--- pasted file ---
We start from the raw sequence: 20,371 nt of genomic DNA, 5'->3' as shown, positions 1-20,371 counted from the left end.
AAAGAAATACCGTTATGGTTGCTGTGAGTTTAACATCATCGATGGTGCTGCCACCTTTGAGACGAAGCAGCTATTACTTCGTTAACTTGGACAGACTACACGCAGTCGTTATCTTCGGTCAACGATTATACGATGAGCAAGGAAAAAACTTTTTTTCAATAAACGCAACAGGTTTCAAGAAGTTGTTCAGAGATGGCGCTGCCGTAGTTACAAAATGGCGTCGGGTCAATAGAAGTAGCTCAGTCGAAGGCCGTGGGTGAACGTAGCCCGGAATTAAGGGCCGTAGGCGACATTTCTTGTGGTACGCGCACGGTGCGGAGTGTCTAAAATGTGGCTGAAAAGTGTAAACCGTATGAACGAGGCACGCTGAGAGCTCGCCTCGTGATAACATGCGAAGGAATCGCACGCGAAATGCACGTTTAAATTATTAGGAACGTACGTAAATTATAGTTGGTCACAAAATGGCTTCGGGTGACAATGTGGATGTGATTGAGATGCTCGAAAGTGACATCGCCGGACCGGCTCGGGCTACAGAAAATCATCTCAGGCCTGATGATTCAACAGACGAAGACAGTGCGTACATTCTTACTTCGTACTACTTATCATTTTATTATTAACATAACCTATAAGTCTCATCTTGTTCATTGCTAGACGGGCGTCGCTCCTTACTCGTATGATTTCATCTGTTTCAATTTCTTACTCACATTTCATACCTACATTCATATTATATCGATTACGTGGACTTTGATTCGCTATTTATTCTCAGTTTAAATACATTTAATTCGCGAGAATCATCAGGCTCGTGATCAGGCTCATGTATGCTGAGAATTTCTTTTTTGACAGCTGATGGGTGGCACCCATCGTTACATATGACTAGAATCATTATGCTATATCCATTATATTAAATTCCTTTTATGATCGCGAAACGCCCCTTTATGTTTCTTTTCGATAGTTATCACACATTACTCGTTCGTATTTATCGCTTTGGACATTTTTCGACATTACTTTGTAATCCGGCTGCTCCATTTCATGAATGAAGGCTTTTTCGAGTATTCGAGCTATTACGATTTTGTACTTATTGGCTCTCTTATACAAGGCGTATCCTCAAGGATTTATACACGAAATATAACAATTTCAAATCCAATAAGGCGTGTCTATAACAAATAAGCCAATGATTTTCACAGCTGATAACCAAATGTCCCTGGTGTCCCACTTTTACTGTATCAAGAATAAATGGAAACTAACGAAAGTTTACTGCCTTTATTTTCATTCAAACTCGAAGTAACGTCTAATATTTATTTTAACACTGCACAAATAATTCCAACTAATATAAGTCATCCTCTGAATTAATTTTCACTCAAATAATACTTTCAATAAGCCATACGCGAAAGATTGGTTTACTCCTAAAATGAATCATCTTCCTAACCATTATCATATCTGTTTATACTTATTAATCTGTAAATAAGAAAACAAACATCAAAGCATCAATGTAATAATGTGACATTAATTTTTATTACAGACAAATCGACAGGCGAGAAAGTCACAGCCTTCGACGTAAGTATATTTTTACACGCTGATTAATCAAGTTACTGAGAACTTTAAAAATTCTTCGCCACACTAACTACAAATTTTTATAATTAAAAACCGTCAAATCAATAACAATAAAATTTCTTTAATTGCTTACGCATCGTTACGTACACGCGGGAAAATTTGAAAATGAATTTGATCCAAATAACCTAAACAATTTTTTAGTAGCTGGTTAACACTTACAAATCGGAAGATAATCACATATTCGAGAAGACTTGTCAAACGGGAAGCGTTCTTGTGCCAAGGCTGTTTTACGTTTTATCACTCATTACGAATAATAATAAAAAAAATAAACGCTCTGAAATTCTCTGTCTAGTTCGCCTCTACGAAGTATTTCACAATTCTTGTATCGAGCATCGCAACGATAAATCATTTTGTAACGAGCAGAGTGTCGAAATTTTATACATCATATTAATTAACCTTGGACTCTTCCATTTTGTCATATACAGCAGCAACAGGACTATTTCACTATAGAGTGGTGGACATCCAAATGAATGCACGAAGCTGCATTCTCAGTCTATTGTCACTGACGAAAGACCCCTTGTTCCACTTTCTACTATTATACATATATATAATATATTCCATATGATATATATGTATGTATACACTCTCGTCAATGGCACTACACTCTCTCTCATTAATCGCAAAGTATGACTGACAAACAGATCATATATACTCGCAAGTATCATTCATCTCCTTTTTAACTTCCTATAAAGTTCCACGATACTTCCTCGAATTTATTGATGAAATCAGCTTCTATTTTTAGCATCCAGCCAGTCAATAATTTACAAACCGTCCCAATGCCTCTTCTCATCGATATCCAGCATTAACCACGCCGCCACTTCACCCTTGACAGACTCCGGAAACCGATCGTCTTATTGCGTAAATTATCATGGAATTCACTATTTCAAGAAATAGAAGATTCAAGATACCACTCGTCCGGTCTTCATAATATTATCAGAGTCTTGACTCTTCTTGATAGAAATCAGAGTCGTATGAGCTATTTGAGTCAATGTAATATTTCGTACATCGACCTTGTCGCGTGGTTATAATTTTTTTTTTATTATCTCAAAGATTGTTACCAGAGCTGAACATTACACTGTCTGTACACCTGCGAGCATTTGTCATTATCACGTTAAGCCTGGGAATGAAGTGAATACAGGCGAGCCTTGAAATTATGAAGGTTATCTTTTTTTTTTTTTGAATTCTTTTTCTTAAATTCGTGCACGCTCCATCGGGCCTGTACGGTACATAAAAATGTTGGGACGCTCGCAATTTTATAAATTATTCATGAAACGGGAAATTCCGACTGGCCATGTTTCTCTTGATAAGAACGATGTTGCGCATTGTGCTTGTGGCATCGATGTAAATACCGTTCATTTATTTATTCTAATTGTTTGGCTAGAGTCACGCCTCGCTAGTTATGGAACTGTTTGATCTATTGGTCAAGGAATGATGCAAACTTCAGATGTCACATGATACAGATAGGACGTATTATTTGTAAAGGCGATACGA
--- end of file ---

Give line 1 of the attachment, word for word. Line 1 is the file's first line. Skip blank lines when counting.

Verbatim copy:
We start from the raw sequence: 20,371 nt of genomic DNA, 5'->3' as shown, positions 1-20,371 counted from the left end.